Six Strategies to Protect Immigrant Children from Exploitation and Labor Trafficking

For nearly 20 years, the staff and volunteers at the Young Center for Immigrant Children’s Rights have stood side by side with unaccompanied children seeking safety in the United States. Every day, we bear witness to their experiences in federal detention, their fight to be reunified with family or placed in foster care, and to find stability in the community while they wait — sometimes years — for our government to hear their requests for protection and permanency.

In a scathing indictment of our country’s failed immigration system, reporter Hannah Drier documented the horrific experiences some unaccompanied children face after arriving here — specifically, exploitation by American companies who hire children for patently dangerous work to to increase their profits.

This is not the first time children who fled their own countries have been subjected to new violence after arriving in our country. Nor will it be the last, unless we come together as a country and demand immediate reform of legal systems that fail to protect children’s rights. This reform must:

  1. Ensure counsel for every child in federal custody, who will ultimately appear in immigration court where they face deportation at the hands of a government attorney and immigration judge. Attorneys not only guide children through the immigration process but can guard against or identify other violations of their rights, such as exploitation and labor trafficking. Kids are smart — they know the deck is stacked against them and they see the one-sidedness and unfairness of our system on their first trip to court. Giving them an attorney, just as we do for children in other courts, means that they have a real shot at a fair process.
  2. Provide every child released from detention to their families with community-based support that addresses the huge challenges low-income families face in their daily survival. Most children are released to family members who are struggling to get by — they often have no access to health care, are ineligible for public benefits or live far from state, local, or mutual aid resources. Rather than spending exorbitant sums to detain children, the government should release children to family as quickly as possible and reinvest those funds into community-based services providers who can connect families to housing opportunities, food, and legitimate work that reduces children’s vulnerability to exploitation and labor trafficking.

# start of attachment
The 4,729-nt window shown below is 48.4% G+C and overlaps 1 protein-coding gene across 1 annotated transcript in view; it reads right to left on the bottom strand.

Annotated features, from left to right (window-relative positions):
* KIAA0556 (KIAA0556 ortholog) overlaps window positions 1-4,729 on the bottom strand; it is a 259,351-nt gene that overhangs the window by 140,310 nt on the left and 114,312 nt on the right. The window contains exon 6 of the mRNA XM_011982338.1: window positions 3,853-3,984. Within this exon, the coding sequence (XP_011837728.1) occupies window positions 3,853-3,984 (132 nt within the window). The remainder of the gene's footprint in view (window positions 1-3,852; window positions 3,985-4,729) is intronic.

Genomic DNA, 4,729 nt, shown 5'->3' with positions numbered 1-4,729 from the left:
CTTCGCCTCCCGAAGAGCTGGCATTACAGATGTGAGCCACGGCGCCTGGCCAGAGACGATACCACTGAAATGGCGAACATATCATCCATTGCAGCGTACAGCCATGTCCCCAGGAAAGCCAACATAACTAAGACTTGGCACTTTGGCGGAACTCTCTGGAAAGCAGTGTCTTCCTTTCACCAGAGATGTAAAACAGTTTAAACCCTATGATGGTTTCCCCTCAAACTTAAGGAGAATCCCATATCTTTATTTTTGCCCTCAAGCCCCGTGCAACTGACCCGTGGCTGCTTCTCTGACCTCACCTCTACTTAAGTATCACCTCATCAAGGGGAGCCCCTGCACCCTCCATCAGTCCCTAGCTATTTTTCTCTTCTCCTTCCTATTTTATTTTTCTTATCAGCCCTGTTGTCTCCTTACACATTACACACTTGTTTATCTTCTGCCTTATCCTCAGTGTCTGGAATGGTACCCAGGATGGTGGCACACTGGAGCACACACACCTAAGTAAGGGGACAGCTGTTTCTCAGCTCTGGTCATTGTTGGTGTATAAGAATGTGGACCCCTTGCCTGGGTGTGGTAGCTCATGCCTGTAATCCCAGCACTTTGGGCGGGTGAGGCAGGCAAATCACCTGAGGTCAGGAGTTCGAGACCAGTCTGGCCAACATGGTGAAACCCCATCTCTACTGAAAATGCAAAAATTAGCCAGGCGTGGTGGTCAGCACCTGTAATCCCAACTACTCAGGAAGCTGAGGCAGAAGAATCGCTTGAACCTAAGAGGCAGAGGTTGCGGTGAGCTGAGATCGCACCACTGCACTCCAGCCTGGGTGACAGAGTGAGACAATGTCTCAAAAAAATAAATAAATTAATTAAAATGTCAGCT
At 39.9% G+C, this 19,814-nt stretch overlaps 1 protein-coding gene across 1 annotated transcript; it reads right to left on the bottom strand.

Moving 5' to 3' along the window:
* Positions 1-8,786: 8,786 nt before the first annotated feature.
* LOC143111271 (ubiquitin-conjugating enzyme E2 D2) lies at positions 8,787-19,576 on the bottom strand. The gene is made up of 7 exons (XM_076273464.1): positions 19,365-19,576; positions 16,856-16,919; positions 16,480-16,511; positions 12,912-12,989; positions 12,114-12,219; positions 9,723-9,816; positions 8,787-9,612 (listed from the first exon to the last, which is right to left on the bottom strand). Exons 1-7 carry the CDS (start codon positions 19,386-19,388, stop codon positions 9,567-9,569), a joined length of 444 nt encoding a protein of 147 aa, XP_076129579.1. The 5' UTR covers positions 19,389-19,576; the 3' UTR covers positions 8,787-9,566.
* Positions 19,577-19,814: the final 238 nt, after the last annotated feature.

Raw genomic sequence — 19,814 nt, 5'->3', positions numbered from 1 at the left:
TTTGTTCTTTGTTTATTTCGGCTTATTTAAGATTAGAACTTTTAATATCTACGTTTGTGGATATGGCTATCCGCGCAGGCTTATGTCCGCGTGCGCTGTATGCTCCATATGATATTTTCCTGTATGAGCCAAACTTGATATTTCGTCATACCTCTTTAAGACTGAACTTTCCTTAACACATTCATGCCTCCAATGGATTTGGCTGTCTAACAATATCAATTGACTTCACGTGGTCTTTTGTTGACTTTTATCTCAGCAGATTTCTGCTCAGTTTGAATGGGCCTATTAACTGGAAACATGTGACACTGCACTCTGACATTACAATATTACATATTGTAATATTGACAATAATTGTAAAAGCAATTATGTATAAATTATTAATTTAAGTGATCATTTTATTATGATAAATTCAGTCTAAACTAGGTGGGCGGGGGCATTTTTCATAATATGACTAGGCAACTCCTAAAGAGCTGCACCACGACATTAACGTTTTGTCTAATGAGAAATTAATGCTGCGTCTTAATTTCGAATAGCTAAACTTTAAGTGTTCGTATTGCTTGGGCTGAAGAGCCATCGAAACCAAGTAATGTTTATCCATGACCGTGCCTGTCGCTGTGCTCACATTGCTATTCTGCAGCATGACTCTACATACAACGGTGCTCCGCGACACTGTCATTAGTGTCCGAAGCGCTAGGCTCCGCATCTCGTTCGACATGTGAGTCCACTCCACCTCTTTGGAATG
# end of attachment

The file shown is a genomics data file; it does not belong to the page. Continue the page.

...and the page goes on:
3. End policies that force children to separate from family members. Policies that prohibit families from seeking protection together have consequences for children who are forced to proceed alone. With the crisis in Ukraine, our government and our country demonstrated a willingness to welcome asylum-seekers rather than erecting barriers to their safe transit to the United States. We must apply the same principle of welcome to all asylum-seekers, particularly those arriving at our southern border.
  4. Expedite processes to provide work authorization to eligible children so that those old enough to work can seek out safe, appropriate employment and not fall victim to labor exploitation. Right now, children who seek asylum, or protection as special immigrant juveniles, could wait months — or even years — for papers that allow them to work, due to backlogs at USCIS. Those agencies carry as much responsibility to ensure teens’ access to safe work environments as HHS.
  5. Recognize and respect children’s right to safety and family. The Young Center is appointed as Child Advocate — best interests guardian ad litem — to more than 1,000 unaccompanied children every year. Our advocacy tracks fundamental principles of best interests advocacy: their rights to be heard, to be safe, to be with family, to be free of detention, to develop, and to maintain their identity. Every year, thousands of unaccompanied children are safely reunified with trusted family members. Changes in the policies and procedures governing children’s apprehension, custody, release, and immigration case can and should prioritize children’s best interests.
  6. Push back against anti-child — particularly anti-Brown and anti-Black child — proposals. We must reject reactionary proposals which suggest that we can prevent exploitation by further scrutinizing immigrant families, leaving children to spend more time in detention. We must also reject calls to increase family policing and the surveillance of immigrant families, which we know disproportionately impact families of color. We must interrogate any efforts to increase child labor in this country, which could put more Black and Brown children — whether immigrant or U.S. citizens — in harm’s way.

It’s the job of many agencies and actors to keep children safe, regardless of their immigration status. As the public, press, federal officials, politicians, and pundits seize on this article, we urge them to take action to truly protect children’s safety, by ensuring children have attorneys and child advocates, and that communities are resourced to care for children in their midst.

By the Young Center’s Senior Policy Analyst Mary Miller Flowers. You can view the full set of our recommendations here.



Young Center for Immigrant Children's Rights

The Young Center is a champion for kids in an immigration system not designed to treat them as children, by helping ensure that their best interests come first.